John White Drawings/Theodor De Bry engravings

The staff of Virtual Jamestown is pleased to bring online the watercolor drawings of John White and the corresponding engravings of Theodor De Bry. Under a licensing agreement with the British Museum for the White drawings, we are able to make available these images for the first time on the World Wide Web. Regardless of the status of teachers, students, and the general public, whether situated for example in the remote hollows of Appalachia or near the citadels of learning and preservation at Harvard University, the British Public Record Office, or the Library of Congress, anyone with access to a computer and the Internet can now enjoy these rare treasures of our national history. Limitations of licensing, funding, and technology prevent us from a larger number and more detailed resolutions. Nevertheless, users will still be able to appreciate the proud Algonquians who not only helped the English survive but build a nation and bequeath to us the opportunity in 2007 to meditate on the costs and celebrate the gifts of inclusion and diversity.
In 1585 White, an artist and cartographer, accompanied the voyage from England to the Outer Banks of North Carolina under a plan of Sir Walter Raleigh to settle "Virginia." White was at Roanoke Island for about thirteen months before returning to England for more supplies. During this period he made a series of over seventy watercolor drawings of indigenous people, plants, and animals. The purpose of his drawings was to give those back home an accurate idea of the inhabitants and environment in the New World. Despite their extraordinary significance, the watercolors were not published until the twentieth century. In 1590, Theodor De Bry made engravings from White's drawings to be printed in Thomas Hariot's account of the journey. Hariot, a mathematician, had also been part of the 1585 voyage. In his engravings, De Bry took certain liberties with White's images, and including them together here gives students and teachers everywhere the opportunity to use this material as a pedagogical resource on English views of native people. Additionally, linked to the images are the detailed and learned annotations of Paul Hulton and David Beers Quinn from The American Drawings of John White 1577-1590, courtesy The University of North Carolina Press.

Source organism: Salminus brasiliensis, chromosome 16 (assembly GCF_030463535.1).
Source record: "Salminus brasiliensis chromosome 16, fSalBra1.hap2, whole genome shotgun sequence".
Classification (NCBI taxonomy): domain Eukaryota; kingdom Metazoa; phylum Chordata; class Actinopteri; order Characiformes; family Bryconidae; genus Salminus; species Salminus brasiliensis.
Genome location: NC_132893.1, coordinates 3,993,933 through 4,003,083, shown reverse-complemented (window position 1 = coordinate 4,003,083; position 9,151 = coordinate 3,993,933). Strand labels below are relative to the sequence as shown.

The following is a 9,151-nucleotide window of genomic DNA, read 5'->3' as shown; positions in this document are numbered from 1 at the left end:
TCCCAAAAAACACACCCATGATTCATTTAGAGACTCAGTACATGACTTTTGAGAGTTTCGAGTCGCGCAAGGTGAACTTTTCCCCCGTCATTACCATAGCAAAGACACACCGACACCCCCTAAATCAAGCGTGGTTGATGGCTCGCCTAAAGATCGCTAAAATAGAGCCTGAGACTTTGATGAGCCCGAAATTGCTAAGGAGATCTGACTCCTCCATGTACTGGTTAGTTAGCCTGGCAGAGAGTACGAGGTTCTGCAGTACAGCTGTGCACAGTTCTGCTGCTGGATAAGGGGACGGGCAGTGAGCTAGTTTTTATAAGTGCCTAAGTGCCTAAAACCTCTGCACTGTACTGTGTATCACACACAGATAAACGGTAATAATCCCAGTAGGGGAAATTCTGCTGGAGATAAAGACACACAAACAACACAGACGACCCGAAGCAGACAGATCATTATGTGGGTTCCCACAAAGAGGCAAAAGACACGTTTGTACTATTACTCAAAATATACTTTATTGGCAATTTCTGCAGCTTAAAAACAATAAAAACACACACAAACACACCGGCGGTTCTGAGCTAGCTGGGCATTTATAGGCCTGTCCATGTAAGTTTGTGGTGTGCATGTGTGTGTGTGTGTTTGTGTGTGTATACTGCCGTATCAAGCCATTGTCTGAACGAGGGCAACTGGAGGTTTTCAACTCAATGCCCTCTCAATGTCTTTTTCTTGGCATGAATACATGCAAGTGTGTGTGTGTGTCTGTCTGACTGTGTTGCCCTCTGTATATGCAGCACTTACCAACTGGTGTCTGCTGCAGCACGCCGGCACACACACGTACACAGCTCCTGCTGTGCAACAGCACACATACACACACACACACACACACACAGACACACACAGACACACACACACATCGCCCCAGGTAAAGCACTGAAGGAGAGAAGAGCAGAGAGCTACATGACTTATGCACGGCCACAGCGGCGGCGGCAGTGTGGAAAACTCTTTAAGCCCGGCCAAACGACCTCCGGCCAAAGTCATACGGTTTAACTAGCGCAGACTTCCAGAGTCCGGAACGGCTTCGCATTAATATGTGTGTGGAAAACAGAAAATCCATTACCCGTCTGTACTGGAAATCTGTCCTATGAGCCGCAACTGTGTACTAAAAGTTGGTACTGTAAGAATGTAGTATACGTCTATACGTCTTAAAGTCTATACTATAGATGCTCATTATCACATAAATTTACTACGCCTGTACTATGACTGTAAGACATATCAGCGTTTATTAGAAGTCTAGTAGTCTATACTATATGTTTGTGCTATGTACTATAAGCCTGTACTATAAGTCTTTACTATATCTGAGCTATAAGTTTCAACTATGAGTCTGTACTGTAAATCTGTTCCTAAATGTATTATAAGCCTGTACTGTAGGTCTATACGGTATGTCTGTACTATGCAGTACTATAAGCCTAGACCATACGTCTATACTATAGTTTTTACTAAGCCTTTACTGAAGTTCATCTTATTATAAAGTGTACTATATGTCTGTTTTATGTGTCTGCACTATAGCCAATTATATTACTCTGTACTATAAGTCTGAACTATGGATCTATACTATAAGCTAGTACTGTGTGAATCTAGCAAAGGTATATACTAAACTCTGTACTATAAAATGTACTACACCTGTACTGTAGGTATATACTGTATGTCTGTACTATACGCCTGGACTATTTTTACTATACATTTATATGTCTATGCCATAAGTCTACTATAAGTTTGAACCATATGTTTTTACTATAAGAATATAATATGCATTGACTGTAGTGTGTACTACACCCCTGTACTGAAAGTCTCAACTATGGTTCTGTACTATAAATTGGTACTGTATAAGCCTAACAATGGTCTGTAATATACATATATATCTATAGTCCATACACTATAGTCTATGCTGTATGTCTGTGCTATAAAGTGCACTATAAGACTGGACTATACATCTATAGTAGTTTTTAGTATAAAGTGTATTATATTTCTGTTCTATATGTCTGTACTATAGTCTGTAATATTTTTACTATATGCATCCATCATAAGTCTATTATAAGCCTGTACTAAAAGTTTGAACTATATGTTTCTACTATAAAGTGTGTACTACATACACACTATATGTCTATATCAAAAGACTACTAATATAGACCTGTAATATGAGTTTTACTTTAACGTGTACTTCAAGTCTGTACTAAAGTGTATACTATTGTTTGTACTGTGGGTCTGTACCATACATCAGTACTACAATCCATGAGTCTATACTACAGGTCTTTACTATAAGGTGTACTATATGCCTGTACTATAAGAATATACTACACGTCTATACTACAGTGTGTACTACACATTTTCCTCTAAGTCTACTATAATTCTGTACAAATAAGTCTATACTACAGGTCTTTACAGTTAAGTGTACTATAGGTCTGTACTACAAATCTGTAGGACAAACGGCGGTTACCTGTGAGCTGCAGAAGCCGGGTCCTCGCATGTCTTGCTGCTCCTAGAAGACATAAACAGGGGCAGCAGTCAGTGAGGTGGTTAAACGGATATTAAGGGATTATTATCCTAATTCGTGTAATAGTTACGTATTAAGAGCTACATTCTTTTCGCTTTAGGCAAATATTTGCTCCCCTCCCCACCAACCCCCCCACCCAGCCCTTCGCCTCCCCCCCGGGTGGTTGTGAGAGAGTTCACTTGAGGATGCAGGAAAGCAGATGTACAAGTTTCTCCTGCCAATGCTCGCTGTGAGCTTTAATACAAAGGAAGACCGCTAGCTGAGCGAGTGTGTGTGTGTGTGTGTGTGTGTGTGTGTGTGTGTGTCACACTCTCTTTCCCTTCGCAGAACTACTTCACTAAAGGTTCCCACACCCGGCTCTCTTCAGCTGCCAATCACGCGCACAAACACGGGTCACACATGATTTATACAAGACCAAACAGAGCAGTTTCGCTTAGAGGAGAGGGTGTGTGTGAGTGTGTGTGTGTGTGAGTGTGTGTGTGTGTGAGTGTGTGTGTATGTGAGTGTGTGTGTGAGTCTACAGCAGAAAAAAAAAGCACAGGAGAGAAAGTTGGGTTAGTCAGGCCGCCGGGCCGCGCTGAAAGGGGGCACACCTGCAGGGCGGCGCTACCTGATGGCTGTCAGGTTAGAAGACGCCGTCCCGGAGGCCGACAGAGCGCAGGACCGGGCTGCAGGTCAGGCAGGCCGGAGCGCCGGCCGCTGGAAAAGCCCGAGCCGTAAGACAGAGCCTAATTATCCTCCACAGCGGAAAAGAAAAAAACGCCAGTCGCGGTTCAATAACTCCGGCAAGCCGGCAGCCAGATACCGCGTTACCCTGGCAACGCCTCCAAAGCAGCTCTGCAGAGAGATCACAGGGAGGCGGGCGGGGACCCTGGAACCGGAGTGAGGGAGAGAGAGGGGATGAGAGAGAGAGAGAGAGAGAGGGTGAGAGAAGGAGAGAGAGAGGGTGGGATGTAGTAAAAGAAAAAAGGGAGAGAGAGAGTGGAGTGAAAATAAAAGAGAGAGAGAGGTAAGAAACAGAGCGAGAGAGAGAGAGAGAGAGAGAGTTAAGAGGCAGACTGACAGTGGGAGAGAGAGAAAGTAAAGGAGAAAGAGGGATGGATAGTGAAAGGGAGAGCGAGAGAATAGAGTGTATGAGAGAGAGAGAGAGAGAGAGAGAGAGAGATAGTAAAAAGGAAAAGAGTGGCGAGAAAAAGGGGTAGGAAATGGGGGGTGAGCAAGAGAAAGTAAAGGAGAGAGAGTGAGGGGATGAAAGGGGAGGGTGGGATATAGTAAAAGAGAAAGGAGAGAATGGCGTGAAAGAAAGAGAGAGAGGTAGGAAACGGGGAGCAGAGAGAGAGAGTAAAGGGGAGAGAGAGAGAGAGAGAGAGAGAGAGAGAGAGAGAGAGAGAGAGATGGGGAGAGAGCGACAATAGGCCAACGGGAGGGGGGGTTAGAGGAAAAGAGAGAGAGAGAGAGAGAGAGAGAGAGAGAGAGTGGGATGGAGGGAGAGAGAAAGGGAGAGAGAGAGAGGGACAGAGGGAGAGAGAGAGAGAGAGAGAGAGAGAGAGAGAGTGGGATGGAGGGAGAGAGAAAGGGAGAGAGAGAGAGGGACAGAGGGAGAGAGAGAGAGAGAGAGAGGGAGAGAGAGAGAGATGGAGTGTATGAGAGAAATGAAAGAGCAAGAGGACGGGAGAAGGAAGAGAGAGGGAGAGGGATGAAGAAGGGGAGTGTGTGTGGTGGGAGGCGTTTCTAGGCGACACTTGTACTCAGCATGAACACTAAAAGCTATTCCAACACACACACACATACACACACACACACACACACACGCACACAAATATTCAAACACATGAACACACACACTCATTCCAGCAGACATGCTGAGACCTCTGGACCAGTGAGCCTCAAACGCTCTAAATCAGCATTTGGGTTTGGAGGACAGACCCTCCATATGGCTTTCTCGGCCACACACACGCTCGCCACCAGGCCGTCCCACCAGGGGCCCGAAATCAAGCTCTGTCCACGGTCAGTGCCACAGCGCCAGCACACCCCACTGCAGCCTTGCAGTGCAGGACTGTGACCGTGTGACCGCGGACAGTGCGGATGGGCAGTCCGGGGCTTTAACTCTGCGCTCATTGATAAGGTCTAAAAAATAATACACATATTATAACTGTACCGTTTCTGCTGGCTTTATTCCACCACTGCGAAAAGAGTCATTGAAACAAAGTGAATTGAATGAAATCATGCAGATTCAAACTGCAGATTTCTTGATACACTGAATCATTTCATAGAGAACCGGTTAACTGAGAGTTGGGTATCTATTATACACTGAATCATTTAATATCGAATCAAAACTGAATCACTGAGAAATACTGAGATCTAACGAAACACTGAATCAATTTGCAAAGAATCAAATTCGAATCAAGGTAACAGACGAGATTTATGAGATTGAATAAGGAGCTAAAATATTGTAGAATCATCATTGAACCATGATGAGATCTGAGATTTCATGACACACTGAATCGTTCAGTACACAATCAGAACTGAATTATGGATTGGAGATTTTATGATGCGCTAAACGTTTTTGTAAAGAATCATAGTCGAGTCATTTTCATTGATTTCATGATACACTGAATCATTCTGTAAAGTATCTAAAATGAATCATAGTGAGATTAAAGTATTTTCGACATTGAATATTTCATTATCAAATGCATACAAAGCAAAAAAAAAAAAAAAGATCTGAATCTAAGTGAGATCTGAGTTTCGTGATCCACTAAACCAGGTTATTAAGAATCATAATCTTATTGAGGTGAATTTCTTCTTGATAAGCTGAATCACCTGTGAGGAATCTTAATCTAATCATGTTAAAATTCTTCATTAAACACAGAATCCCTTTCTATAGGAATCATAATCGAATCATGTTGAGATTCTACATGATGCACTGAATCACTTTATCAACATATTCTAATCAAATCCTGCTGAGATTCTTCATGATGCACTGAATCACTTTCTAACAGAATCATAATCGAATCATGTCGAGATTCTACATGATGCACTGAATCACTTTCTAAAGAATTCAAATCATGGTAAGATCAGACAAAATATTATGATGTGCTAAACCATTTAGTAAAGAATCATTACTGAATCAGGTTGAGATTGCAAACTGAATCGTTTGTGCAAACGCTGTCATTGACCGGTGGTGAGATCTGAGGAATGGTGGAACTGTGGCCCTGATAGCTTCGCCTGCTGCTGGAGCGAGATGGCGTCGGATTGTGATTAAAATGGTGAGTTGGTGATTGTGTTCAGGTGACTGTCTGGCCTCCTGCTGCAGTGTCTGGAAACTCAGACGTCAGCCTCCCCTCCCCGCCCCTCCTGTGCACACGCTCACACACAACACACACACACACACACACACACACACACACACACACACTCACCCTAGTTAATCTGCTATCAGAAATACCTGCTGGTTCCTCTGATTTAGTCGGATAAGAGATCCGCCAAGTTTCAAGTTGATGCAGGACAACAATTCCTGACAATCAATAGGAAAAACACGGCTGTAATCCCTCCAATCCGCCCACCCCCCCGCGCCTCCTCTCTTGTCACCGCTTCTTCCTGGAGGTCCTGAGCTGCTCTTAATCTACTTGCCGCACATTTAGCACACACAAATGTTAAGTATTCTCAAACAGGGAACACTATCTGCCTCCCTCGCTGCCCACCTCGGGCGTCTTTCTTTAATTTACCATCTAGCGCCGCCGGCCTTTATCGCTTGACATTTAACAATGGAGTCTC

Index of White Watercolors and De Bry Engravings